The Case for Yu Darvish, Seattle Mariner
Seattle Mariners GM Jerry Dipoto, has been awfully busy in the early stages of the off-season. He has completed 3 trades, including finding his first baseman in 2018, Ryon Healy. Could a big splash be next?
The biggest need, by a country mile for the 2018 Seattle Mariners, is impact starting pitching. While most Mariners fans, and baseball fans in general, stare at the shiny prize of Shohei Ohtani, it is dangerous to build an entire off-season around the hope of signing a 23-year-old phenom.
Really, most of free agency is dangerous, especially when talking about pitchers. Aside from Ohtani, there is an obvious, clear-cut #1 free agent starter this year, and it is Yu Darvish. Mariners fans should be familiar with Darvish, as he pitched for the Rangers from 2012 until 2017 before being traded to the Los Angeles Dodgers.
Darvish famously failed in his 2 World Series starts for the Dodgers, but fans should not let that color the opinion of Darvish. From 2012-2014, Darvish was a true “Ace”, posting a 3.27 ERA and an outstanding 11.2 K/9.
Unfortunately for Darvish, he was forced to undergo Tommy John surgery, and lost his entire 2015 and half of his 2016 seasons in the process. Darvish has not quite regained his “Ace” status, but is still an extremely effective pitcher.
In 2016 and 2017, Darvish posted a 3.70 ERA with a still impressive 10.7 K/9. As impressive as Darvish’s strikeout totals are, he rarely gives free passes. Since his return, Darvish has averaged just 2.8 BB/9.
The combination of missed bats and low walks is exactly what Dipoto wants. It is also what the Mariners need.
Of course there is risk associated with Darvish. He is entering his age 31 season. There is a history of injuries. Darvish will require a massive contract, and the Mariners will have to outbid teams like the Cubs, Yankees, and possible the Dodgers.
However; the Mariners cannot afford to sit this one out. Seattle has not made the playoffs in 16 seasons. The core is rapidly aging. The farm system is shallow, and trading for a young ace is not an option. Simply put, Darvish is their best bet.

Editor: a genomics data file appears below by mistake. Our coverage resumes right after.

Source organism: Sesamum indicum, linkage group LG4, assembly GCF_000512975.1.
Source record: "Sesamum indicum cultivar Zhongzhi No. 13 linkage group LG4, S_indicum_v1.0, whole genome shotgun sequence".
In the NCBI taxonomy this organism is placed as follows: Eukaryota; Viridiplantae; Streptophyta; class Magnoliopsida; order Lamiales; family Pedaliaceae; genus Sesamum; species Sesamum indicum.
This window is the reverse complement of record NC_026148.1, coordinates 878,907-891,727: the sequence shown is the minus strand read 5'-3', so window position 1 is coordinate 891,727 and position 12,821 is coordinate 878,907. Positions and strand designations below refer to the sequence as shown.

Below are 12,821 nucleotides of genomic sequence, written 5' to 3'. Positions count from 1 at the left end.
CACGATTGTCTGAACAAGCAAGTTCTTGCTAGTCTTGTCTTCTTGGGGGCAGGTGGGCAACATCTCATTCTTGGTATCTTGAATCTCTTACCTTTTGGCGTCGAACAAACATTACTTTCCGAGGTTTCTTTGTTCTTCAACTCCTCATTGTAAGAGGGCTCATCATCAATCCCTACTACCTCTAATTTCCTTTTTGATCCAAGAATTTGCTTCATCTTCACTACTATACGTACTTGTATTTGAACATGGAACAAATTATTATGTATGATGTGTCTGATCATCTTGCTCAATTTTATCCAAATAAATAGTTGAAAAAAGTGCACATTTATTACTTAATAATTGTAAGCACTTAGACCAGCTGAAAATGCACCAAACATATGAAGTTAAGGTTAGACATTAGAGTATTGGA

The Mariners need a co-ace to pair with James Paxton, who is fantastic when healthy. Signing Darvish allows the team to slide Felix Hernandez lower in the rotation, and be less reliant on him going deep into ball games.
A Darvish-Paxton-Hernandez-Leake rotation is not elite, but can compete with any rotation in the American League. Darvish is also the only “big name” starter who will not cost the Mariners a draft pick, which should be considered a major plus for a team who needs as many picks as they can get.
Looking ahead to the 2019 free agent class, the options don’t get much better. The risk in signing Darvish is that he will get hurt, and the Mariners will be stuck with another Felix Hernandez type of contract.
There are ways of mitigating these risk. Opt-outs are becoming increasingly popular among players and teams, as it provides potential insurance to both the team and player. It is also important to note that the contract of Felix Hernandez will expire after the 2019 season, thus lifting $27 million off the Mariners payroll.
Adding Yu Darvish will likely cost the Mariners an average of $25 million a year for the length of the contract. But not adding him could blow the last chance the Mariners have to add an impact arm to its rotation before the window slams shut.
Next: The Official Off-Season Plan
Of course, the Mariners must have a shut down point. They should not spend money just to spend it. But if the Mariners want a pitching staff that is built on more than hope, adding Darvish is the most logical choice.